ELLSWORTH — City officials and council members met over recent weeks to zero in on a final municipal budget for fiscal year 2022 and continued to crunch numbers during a workshop on May 27. Councilors revisited budgets for the library, roads, capital projects and monetary requests from nonprofits. As the workshop wound to a close, City Manager Glenn Moshier said the mill rate would show a slight decrease for a projected municipal budget of around $14 million.
While the projected tax rate may drop, the budget is up slightly. The roughly 2 percent increase, or $340,000, was laid at the feet of contractual salary raises, benefits and capital projects. Final budget numbers will be set by June 20, when the council will vote on whether to approve it.
“It’s a pretty good budget, a fair budget, and one that will move some projects forward,” Council Chairman Dale Hamilton said.
Moshier then told councilors that City Assessor Larry Gardner may need to raise property valuations by roughly 5 percent, to keep in line with the “recent but prolonged” surge in the residential housing market.
“Which is basically going to raise everyone’s taxes no matter what we do,” Councilor Michelle Kaplan noted.
Talks on a reassessment are preliminary, Moshier said, but based on current projections, the market shows no signs of a slowdown. Assessments should be about 93 percent accurate to the market price, and the assessment is audited yearly.
“If [Gardner] doesn’t make adjustments accordingly, then he’s going to get hammered from the other side,” Moshier said.
Hamilton noted that increased new housing construction will lower the mill rate because of “more people paying in. “
“It’s a big picture, but we’re not going to have the complete forecast,” he said.
In addition, to help finance Water Department projects on Surry Road and at the treatment plant, the city floated asking the Public Utilities Commission to approve a 25 percent rate increase.
The library budget, subject to prolonged discussions over two council workshops, will receive the same funding from the city as last year, which was $100,000 less than requested. To compensate last budget season, the library used its fund surplus and will do the same this year to the tune of $60,000. The library achieved savings from leaving a full-time position unfilled and other pandemic-related reasons, Library Director Amy Wisehart said. The library is left with a $23,000 shortfall, and Wisehart said that could mean less staff coverage, open hours and programming. Councilors Kaplan and Gene Lyons were in favor of adding $25,000 to the city appropriation, but the remaining councilors declined, with Hamilton noting local businesses had cut positions in 2020.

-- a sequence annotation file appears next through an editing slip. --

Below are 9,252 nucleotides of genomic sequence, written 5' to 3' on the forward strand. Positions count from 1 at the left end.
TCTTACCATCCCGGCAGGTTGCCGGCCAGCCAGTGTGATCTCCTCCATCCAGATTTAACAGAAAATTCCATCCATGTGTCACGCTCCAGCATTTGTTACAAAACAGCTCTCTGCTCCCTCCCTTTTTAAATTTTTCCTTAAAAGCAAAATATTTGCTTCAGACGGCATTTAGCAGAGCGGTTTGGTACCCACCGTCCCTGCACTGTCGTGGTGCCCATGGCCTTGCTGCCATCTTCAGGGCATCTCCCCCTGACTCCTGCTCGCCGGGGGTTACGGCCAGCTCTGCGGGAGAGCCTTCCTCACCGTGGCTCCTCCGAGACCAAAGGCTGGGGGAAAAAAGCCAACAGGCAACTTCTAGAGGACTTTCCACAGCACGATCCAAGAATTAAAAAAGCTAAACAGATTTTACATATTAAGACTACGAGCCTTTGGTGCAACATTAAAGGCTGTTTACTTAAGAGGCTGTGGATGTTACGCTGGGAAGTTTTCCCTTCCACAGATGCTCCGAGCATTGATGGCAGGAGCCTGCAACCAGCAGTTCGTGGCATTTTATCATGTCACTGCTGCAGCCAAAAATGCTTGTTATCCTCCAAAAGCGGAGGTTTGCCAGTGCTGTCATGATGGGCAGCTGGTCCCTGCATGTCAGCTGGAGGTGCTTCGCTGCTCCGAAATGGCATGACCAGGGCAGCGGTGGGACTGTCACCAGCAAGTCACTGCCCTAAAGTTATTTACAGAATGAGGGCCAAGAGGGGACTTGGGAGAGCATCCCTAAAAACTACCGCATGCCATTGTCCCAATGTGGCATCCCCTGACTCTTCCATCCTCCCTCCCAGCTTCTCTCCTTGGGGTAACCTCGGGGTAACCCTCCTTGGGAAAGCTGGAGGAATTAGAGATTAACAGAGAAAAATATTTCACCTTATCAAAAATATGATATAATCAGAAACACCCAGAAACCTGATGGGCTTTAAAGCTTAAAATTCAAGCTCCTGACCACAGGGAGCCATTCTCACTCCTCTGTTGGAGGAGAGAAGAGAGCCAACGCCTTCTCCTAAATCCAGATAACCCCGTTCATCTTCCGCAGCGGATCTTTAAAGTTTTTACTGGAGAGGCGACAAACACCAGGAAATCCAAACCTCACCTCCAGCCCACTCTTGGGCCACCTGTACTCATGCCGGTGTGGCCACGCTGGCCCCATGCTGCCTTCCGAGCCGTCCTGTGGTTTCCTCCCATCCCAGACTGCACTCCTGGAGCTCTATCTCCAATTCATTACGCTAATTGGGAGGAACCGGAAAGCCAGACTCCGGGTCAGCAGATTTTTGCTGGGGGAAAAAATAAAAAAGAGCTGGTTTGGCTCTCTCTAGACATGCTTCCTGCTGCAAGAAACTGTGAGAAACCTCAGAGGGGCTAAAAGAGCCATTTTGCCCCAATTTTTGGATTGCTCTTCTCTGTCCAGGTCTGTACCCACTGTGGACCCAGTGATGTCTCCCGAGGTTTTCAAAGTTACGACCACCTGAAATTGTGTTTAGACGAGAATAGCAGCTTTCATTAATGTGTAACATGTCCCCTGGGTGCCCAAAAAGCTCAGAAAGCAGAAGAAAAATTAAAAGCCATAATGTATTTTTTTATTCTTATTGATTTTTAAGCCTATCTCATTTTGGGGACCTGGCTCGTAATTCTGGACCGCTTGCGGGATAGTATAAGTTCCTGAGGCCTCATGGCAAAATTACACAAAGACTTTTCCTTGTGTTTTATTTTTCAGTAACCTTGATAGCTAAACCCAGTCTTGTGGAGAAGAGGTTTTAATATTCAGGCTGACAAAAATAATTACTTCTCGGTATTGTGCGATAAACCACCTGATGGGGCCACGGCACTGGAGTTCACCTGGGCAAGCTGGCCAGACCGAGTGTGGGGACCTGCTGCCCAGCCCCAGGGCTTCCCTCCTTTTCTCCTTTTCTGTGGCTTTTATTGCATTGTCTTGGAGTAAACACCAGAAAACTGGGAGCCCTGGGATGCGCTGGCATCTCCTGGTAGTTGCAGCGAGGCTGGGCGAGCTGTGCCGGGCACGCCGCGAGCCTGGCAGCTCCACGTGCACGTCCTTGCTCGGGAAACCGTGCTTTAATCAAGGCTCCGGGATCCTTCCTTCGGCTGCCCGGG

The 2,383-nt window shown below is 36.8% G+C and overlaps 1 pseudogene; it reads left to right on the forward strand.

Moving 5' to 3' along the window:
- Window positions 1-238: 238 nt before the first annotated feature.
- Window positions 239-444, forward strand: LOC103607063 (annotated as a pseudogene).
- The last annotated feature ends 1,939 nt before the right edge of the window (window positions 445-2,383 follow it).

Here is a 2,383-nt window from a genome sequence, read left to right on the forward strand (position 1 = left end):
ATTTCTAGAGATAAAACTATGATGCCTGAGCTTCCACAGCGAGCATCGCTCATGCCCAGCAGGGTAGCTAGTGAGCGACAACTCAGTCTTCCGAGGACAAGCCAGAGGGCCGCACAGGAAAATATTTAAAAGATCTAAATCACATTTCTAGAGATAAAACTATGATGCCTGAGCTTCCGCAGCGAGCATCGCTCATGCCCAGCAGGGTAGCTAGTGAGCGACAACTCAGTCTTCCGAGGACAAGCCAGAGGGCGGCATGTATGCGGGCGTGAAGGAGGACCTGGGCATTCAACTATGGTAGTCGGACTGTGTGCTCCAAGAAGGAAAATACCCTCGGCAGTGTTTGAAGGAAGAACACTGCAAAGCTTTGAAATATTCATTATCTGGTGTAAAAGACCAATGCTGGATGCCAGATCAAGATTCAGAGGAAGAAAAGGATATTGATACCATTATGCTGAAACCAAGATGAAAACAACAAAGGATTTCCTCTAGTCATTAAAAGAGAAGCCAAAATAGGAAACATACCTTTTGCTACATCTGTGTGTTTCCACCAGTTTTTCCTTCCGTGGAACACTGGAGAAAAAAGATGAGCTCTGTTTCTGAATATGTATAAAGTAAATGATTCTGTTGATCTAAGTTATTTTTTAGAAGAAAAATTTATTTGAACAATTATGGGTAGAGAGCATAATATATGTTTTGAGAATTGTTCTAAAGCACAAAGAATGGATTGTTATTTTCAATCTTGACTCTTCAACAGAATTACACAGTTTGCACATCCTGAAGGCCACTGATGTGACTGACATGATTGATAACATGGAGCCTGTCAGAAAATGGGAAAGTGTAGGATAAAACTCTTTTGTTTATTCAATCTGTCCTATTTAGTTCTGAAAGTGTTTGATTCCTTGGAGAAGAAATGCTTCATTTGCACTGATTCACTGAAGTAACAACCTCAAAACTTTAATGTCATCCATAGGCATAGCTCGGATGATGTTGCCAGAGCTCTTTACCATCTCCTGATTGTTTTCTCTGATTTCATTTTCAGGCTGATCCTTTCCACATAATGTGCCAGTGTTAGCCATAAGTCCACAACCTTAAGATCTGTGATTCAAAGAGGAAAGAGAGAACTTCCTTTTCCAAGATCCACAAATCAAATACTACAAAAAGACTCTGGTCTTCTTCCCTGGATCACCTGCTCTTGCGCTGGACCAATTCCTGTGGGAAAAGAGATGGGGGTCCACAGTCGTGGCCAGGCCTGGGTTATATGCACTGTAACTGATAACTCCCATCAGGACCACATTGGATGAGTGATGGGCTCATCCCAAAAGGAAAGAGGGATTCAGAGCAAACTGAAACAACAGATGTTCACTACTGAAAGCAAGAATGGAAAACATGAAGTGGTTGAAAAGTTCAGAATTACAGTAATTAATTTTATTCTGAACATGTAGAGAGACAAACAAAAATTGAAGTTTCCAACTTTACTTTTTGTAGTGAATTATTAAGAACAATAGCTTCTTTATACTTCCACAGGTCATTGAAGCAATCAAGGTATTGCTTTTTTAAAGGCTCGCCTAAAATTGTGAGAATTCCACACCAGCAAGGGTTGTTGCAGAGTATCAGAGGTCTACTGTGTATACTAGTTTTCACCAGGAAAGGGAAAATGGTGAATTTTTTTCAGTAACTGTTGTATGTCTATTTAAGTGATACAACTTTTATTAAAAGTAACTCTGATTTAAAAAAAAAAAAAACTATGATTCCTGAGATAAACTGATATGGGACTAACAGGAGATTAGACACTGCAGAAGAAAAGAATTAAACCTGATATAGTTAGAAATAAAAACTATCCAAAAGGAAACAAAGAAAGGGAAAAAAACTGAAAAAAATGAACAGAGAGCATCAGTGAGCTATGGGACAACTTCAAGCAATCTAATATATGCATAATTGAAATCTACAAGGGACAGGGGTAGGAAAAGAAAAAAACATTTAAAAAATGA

“We have a responsibility to the taxpayers to manage the city’s finances the same way,” Hamilton said.
At the heart of the issue is the fact that only 34 percent of library cardholders are Ellsworth residents, and neighboring towns have not fully embraced contributing from their own municipal budgets.
Public safety budgets remained as presented by the department heads. The $1,486,336 police budget is down about $13,000, largely from Moshier acting as police chief in addition to his city manager duties, while the Fire Department budget of $1,400,817 is up about $85,000, an increase largely from interim Chief Gary Saunders’ retirement payout of unused benefits.
Charitable contributions to nonprofits will remain the same as last year, councilors decided after a lengthy discussion, with the exception of Heart of Ellsworth, which requested no funding last year and $5,000 this year. It will receive $2,500, despite Councilor Marc Blanchette’s complaint that the community nonprofit replicates the Chamber of Commerce.
“To me, there’s a lot more meaty organizations in here,” he said.
Local food pantry Loaves and Fishes will receive $5,000, not the $3,000 requested, with Hamilton noting a spike in local food insecurity. And Councilor Robert Miller stepped in for The Grand, restoring its $8,000 request for educational programs that councilors had originally cut.
“[Director Nick Turner] does a lot with kids and educational programs. There’s no way we should not give him any money for that … I think he can use it wisely,” Miller said, and the council agreed.
The $3,000 allocated for summer concerts will remain, despite no summer concerts scheduled. Instead, the funds will go to a summertime community celebration, at Hamilton’s suggestion.The council approved the school budget last month, and a budget validation vote over the $23.6 million budget will be held on June 8.